President Mohamed Bazoum

Niger’s army junta has announced plans to prosecute deposed President Mohamed Bazoum for excessive treason and undermining country wide security.

This is the modern day signal that the junta intends to resist international strain to return power to Mr Bazoum.

He has been held in the basement of his palace because the military staged a coup about three weeks ago.

Mr Bazoum was in “good spirits” regardless of being held in “difficult” situations, his doctor said after a visit.

Saturday’s visit was authorized amid growing global demands for Mr Bazoum’s release.

But in a sign that it’s hardening its function, the junta said in statement that read out on country TV that it had accumulated proof to prosecute “the deposed president and his local and foreign accomplices for excessive treason and undermining the internal and external security of Niger”.

It did not give in addition information.

Mr Bazoum, 63, is being held captive together with his spouse and son and there had been developing concerns about their health.

Gen Abdourahmane Tchiani, the head of the presidential guards unit, declared himself Niger’s new ruler on 26 July after overthrowing him.

The West African regional bloc ECOWAS has threatened the military action to overturn the coup, however it has so far failed to comply with through on its threatening remark.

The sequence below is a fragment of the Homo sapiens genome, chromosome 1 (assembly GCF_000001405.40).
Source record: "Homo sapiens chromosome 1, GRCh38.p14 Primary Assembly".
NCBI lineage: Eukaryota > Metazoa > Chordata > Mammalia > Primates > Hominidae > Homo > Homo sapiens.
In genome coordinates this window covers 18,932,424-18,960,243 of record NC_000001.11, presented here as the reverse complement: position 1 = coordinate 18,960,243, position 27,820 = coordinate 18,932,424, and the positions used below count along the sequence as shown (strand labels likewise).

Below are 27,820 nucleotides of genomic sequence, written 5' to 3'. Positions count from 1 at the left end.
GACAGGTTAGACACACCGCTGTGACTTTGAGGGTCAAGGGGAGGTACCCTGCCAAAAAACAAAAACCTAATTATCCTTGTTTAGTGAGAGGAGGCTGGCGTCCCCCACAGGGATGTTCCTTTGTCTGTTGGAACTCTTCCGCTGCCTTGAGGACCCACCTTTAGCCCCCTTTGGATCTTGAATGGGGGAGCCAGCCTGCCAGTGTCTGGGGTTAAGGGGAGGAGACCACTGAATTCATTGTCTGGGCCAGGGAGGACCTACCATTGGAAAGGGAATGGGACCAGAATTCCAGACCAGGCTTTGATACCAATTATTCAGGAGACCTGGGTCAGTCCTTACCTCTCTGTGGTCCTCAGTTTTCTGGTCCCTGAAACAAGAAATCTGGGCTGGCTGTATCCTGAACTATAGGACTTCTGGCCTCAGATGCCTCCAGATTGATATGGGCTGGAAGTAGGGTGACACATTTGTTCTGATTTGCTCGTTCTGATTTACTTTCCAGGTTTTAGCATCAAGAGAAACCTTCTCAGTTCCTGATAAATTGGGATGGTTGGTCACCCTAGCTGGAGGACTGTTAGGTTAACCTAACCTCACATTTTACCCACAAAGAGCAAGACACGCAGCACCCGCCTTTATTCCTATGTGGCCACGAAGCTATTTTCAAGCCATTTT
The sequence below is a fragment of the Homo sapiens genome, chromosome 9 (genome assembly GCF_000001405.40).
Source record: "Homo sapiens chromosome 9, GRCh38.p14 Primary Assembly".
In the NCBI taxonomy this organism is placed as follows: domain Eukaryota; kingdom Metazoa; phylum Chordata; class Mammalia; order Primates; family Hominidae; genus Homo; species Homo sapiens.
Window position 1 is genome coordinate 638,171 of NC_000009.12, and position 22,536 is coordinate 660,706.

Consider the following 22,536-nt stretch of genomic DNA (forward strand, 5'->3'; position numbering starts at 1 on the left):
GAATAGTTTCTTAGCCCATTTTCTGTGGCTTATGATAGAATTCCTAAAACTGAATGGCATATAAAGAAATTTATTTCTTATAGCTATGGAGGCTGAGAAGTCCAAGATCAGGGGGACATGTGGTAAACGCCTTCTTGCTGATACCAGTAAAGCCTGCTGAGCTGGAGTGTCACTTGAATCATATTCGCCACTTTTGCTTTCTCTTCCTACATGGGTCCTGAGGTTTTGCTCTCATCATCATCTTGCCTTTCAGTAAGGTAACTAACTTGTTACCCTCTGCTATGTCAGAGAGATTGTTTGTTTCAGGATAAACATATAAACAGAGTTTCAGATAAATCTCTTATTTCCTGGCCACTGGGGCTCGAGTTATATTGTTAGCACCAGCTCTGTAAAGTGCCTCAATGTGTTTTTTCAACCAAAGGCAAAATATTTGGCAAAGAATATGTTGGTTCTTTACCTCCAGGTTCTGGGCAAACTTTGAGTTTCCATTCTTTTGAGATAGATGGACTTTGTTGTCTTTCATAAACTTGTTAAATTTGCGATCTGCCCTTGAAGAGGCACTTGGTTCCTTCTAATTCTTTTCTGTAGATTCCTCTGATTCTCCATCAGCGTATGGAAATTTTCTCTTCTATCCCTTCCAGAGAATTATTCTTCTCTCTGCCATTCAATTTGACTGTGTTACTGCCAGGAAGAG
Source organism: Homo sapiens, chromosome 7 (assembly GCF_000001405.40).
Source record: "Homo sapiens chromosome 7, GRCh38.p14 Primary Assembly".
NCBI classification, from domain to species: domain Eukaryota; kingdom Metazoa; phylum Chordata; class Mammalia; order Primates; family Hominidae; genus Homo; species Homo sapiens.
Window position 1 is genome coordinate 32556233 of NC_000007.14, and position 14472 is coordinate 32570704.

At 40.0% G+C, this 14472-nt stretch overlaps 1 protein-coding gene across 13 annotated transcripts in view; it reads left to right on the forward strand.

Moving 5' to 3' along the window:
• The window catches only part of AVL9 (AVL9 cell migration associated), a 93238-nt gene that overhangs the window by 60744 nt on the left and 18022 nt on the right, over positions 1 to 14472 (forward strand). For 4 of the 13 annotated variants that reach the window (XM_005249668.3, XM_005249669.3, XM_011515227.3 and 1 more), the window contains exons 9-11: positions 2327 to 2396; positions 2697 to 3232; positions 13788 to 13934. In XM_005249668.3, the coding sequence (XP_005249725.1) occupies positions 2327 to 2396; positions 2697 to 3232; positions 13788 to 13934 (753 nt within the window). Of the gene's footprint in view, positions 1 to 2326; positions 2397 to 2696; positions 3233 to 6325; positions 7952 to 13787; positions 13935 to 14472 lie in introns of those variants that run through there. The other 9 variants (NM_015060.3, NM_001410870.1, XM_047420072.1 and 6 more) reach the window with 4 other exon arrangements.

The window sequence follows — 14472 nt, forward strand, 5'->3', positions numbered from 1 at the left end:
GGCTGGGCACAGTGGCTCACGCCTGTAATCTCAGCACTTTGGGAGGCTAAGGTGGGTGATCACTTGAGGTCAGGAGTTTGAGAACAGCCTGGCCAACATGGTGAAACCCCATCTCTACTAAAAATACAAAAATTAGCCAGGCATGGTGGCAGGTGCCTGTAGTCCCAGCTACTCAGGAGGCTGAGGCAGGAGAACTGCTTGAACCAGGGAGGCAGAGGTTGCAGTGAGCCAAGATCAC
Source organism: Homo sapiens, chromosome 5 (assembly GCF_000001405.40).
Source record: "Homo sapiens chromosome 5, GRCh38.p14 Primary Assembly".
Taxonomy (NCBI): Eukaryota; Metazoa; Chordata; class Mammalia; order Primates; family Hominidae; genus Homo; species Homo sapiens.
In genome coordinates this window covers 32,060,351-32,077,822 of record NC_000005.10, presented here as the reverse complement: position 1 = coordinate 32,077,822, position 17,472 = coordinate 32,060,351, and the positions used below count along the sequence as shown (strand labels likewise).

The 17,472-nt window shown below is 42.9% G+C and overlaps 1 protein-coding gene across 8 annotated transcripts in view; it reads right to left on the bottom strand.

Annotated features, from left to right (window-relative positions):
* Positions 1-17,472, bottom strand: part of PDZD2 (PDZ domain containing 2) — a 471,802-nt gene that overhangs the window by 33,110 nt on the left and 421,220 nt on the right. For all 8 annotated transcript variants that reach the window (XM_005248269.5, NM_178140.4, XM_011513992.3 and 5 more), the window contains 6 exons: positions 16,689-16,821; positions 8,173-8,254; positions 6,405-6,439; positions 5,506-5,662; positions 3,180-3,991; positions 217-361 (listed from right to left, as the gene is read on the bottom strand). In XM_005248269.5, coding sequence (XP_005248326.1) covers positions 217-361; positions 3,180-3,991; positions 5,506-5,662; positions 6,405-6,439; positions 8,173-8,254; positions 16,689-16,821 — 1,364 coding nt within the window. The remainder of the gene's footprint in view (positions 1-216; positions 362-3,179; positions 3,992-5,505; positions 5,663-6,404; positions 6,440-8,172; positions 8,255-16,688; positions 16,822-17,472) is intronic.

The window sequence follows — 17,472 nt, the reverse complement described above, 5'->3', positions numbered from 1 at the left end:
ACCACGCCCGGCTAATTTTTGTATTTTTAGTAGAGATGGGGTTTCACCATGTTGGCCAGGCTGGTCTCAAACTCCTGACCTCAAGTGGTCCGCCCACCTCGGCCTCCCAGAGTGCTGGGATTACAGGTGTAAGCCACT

The coup leaders have warned they may shield themselves against any intervention.

ECOWAS has additionally imposed sanctions on the junta, together with cutting electricity to Niger. This has brought about blackouts in the capital Niamey, and other principal cities.

On Saturday, a high-powered delegation of Muslim clerics from neighbouring Nigeria met junta leaders in Niamey in a bid to mediate an cease to the disaster.

Junta-appointed Prime Minister Ali Mahamane Lamine Zeine said he was optimistic that talks with ECOWAS could take vicinity within the coming days “to discuss how the sanctions towards us will be lifted”.

The coup in Niger as compared to takeovers in neighbouring Burkina Faso and Mali, amid an Islamist insurgency and a growing Russian have an influence within the wider Sahel region through its mercenary organization Wagner.

Despite his captivity, Mr Bazoum was capable of publishing a piece of writing in The Washington Post declaring that he was a hostage and that the coup might have “devastating outcomes for our country, our region and the world as a whole”.

Mr Bazoum is described to have lost a “worrying” amount of weight, at the same time as his 20 year old son, who has a chronic health condition, also denied care.

UN human rights chief Volker Turk described the conditions of the detention as inhumane, degrading and in violation of international human rights regulation.

His daughter Zazia, 34, went on holidays in France during the coup, she told UK-based Guardian newspaper kast week that her father, mom and brother had no clean water or electricity and have been dwelling on rice and pasta.

Fresh food was rotting inside the refrigerator because there has been no light, she stated.

Mr Bazoum has been seen once since his overthrow, in a image released after he met Chad’s leader Mahamat Idriss Déby Itno.

Mr Déby met both the junta and Mr Bazoum quickly after the coup in a failed bid to resolve the crisis.

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